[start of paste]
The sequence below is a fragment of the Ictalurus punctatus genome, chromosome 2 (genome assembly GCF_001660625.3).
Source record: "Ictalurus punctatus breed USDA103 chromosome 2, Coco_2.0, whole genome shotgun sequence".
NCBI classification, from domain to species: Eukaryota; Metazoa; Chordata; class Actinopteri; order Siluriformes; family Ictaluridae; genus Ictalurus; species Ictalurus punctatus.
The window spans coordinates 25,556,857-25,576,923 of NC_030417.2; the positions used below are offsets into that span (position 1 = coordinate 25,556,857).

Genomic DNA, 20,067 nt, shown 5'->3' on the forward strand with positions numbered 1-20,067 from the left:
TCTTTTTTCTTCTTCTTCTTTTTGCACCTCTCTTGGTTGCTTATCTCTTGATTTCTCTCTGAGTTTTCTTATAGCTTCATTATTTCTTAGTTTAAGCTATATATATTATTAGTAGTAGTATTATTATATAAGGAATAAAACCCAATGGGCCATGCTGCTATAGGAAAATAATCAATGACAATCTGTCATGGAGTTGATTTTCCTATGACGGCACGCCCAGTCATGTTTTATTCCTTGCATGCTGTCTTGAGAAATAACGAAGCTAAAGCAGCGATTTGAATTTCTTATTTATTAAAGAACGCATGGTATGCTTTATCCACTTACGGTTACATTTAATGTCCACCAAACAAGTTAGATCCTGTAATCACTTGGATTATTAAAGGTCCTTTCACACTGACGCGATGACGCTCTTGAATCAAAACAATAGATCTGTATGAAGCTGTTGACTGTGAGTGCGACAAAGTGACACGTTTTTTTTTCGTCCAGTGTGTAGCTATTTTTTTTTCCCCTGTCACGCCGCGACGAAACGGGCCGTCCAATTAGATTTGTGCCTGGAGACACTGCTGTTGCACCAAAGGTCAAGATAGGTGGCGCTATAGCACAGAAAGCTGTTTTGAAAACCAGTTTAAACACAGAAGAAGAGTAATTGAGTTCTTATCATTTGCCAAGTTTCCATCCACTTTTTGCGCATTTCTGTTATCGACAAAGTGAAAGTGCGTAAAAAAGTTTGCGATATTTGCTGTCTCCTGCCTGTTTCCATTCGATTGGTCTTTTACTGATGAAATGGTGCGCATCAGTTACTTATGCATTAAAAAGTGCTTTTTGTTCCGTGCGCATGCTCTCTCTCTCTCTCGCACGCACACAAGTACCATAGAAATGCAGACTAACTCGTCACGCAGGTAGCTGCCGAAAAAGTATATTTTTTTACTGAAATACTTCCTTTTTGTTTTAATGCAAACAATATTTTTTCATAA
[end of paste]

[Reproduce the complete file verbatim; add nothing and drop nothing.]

The sequence below is a fragment of the Ictalurus punctatus genome, chromosome 2 (genome assembly GCF_001660625.3).
Source record: "Ictalurus punctatus breed USDA103 chromosome 2, Coco_2.0, whole genome shotgun sequence".
NCBI classification, from domain to species: Eukaryota; Metazoa; Chordata; class Actinopteri; order Siluriformes; family Ictaluridae; genus Ictalurus; species Ictalurus punctatus.
The window spans coordinates 25,556,857-25,576,923 of NC_030417.2; the positions used below are offsets into that span (position 1 = coordinate 25,556,857).

Genomic DNA, 20,067 nt, shown 5'->3' on the forward strand with positions numbered 1-20,067 from the left:
TCTTTTTTCTTCTTCTTCTTTTTGCACCTCTCTTGGTTGCTTATCTCTTGATTTCTCTCTGAGTTTTCTTATAGCTTCATTATTTCTTAGTTTAAGCTATATATATTATTAGTAGTAGTATTATTATATAAGGAATAAAACCCAATGGGCCATGCTGCTATAGGAAAATAATCAATGACAATCTGTCATGGAGTTGATTTTCCTATGACGGCACGCCCAGTCATGTTTTATTCCTTGCATGCTGTCTTGAGAAATAACGAAGCTAAAGCAGCGATTTGAATTTCTTATTTATTAAAGAACGCATGGTATGCTTTATCCACTTACGGTTACATTTAATGTCCACCAAACAAGTTAGATCCTGTAATCACTTGGATTATTAAAGGTCCTTTCACACTGACGCGATGACGCTCTTGAATCAAAACAATAGATCTGTATGAAGCTGTTGACTGTGAGTGCGACAAAGTGACACGTTTTTTTTTCGTCCAGTGTGTAGCTATTTTTTTTTCCCCTGTCACGCCGCGACGAAACGGGCCGTCCAATTAGATTTGTGCCTGGAGACACTGCTGTTGCACCAAAGGTCAAGATAGGTGGCGCTATAGCACAGAAAGCTGTTTTGAAAACCAGTTTAAACACAGAAGAAGAGTAATTGAGTTCTTATCATTTGCCAAGTTTCCATCCACTTTTTGCGCATTTCTGTTATCGACAAAGTGAAAGTGCGTAAAAAAGTTTGCGATATTTGCTGTCTCCTGCCTGTTTCCATTCGATTGGTCTTTTACTGATGAAATGGTGCGCATCAGTTACTTATGCATTAAAAAGTGCTTTTTGTTCCGTGCGCATGCTCTCTCTCTCTCTCGCACGCACACAAGTACCATAGAAATGCAGACTAACTCGTCACGCAGGTAGCTGCCGAAAAAGTATATTTTTTTACTGAAATACTTCCTTTTTGTTTTAATGCAAACAATATTTTTTCATAA